FeaturesOP-ED: Connecting George Stroumboulopoulos, Willy Percy & John Lennon

OP-ED: Connecting George Stroumboulopoulos, Willy Percy & John Lennon

George Stroumboulopoulos & Rob Brimacombe

Submitted by BC Association of Broadcasters (BCAB) President Rob Brimacombe

What does the intersection of career success, authenticity & happiness look like? I’m closer to the answer thanks to the 2024 BC Association of Broadcasters’ Conference, George Stroumboulopoulos, Willy Percy and John Lennon!

Willy and George treated BCAB attendees to an awesome, one-on-one interview. The audience was inspired by two broadcast legends who are both clearly driven by purpose, excellence in their crafts and enjoying meaningful connections – not by ego.

Two things George said are stuck in my head. The first was “the cavalry ain’t coming.”

Many people who’ve experienced more of a hard-knocks childhood (vs. smooth-sailing and proverbial white picket fences) later assess those years as either sadness & missing out or appreciation of the resiliency, street smarts & self-assured traits that come of it.

George’s reflections are largely the latter. Self-determination fueled his drive, creative pursuits, and passion for exploration.

The second statement – “I’m defiantly me”- is more layered. When someone at the level of success of Strombo declares “I’m defiantly me,” it’s hard not to think “easy for you to say – you’re uber charismatic, you were awesome at Much Music and then of course CBC, CNN and Hockey Night in Canada all pursued you.

What were these big broadcasters pursuing? The currency of George. Special talents, plus defiantly authentic equal currency. They want to attach to his qualities and importantly, the audiences who love him and his content. It’s the same things brands seek in choosing athletes or celebrities for endorsement deals.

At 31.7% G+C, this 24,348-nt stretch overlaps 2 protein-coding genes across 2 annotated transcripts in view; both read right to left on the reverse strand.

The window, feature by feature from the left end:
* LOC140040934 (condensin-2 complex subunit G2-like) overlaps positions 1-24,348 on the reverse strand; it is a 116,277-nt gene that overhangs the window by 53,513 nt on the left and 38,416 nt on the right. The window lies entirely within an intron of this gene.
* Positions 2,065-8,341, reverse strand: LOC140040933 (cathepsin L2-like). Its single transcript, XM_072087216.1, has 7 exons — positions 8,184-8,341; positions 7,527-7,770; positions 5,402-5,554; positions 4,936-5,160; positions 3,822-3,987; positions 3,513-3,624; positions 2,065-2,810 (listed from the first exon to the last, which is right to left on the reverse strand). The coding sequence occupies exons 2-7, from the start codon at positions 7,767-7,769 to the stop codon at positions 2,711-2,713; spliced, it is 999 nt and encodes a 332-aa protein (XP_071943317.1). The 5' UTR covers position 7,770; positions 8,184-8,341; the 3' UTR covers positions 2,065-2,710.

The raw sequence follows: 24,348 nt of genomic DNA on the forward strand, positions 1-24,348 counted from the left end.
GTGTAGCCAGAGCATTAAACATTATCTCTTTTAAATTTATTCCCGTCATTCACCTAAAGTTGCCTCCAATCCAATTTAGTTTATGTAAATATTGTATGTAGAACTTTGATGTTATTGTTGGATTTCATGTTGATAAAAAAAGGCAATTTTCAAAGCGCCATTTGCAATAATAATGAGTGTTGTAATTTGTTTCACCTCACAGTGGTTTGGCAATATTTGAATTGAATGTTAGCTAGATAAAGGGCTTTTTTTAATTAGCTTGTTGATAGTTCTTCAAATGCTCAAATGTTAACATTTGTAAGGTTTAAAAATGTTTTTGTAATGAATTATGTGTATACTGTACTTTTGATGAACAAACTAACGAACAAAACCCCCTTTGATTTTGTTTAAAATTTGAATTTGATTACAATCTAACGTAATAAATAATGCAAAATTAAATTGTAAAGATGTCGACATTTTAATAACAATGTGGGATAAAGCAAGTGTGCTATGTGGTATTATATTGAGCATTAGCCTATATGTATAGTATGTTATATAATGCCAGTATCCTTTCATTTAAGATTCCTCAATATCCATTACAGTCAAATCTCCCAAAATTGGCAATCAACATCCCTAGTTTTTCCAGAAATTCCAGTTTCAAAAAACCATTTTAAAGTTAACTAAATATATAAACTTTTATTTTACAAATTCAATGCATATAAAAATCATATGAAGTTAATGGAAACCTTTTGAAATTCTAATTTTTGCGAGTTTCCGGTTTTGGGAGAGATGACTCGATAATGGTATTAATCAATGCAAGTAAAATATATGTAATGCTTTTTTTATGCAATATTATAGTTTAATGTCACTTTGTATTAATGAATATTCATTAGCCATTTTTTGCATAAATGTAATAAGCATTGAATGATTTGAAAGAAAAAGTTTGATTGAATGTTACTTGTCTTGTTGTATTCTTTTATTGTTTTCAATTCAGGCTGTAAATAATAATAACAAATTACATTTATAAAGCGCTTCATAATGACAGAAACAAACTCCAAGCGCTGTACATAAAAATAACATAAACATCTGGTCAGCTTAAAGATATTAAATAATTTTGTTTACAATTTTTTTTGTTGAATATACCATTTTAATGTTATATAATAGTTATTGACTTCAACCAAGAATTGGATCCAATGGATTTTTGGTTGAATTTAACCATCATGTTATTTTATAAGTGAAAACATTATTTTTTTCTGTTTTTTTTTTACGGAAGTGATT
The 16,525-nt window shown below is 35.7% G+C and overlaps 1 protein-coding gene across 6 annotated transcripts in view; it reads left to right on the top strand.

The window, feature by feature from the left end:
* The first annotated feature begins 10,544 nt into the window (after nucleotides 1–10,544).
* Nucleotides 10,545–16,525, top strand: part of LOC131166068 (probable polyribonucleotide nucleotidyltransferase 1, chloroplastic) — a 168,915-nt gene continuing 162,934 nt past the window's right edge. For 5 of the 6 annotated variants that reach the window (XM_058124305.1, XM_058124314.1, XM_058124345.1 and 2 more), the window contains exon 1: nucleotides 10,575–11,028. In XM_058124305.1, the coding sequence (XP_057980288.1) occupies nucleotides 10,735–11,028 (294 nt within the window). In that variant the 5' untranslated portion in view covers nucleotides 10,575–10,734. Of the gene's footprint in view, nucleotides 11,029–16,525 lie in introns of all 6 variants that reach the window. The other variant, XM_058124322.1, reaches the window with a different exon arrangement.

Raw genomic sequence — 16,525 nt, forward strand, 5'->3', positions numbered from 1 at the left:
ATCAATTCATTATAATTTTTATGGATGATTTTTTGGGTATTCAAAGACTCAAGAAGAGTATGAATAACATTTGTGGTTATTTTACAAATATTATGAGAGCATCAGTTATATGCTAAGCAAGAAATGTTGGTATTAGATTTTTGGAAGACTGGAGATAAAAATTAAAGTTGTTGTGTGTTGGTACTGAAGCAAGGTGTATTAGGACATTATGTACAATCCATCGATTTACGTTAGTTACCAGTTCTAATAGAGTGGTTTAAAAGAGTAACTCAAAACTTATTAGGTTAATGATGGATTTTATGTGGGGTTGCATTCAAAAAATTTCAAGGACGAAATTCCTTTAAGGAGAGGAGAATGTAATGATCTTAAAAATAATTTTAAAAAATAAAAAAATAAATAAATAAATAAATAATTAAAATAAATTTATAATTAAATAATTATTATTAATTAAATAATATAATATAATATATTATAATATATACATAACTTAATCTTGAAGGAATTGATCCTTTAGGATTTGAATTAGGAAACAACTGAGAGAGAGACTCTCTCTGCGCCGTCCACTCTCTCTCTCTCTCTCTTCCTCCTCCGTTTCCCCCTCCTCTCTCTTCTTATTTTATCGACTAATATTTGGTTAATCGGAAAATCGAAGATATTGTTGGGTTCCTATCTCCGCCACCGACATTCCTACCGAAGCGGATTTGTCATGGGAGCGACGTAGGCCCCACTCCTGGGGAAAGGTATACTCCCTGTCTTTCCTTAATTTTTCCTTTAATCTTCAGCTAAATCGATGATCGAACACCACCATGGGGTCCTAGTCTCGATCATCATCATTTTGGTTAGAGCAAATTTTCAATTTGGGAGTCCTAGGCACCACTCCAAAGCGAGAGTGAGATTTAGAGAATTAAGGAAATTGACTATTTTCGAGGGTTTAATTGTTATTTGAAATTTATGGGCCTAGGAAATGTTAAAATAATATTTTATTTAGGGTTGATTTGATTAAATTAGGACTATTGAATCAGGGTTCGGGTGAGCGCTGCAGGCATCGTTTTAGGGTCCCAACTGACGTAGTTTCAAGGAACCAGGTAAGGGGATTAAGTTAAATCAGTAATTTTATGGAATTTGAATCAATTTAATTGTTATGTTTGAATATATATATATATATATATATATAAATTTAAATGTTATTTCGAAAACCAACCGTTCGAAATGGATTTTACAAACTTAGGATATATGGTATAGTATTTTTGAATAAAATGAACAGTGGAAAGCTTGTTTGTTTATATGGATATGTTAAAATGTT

As a teenager, George found comfort and connection in music. In his early days of both pirate and commercial radio, he knew from personal experience that even one song, at the right time, heard by someone in need, can have a profound effect on their outlook.

As he said, he wants to “make things matter – one person at a time.” With this, George has become admired and appreciated by hundreds of thousands (millions?) of people. He’s driven by creativity, connection, and his craft – the opposite of ego-driven and seeking mass adulation.

How does the famous Beatle fit here? I often think of the quote attributed to John Lennon: “When I was five years old, my mother always told me that happiness was the key to life. When I went to school, they asked me what I wanted to be when I grew up. I wrote down ‘happy.’ They told me I didn’t understand the assignment and I told them they didn’t understand life.”

It’s clear to me that George has maintained his centre through decades of life and levels of career success – whether he’s spinning tunes on a pirate radio station, meeting people in a roadside diner during a cross-country motorbike ride, attending a reception with 40 people or delivering legendary interviews with the likes of Anthony Bourdain, Jodie Foster and Prince Charles.

Few people will host major market radio morning shows or be on big stages doing one-on-ones with Shania Twain and Bradley Cooper for thousands of appreciative viewers. But this seems very doable: pursue what you love, excel at your craft & work, defiantly be yourself and contribute to community & human connection – one person at a time.

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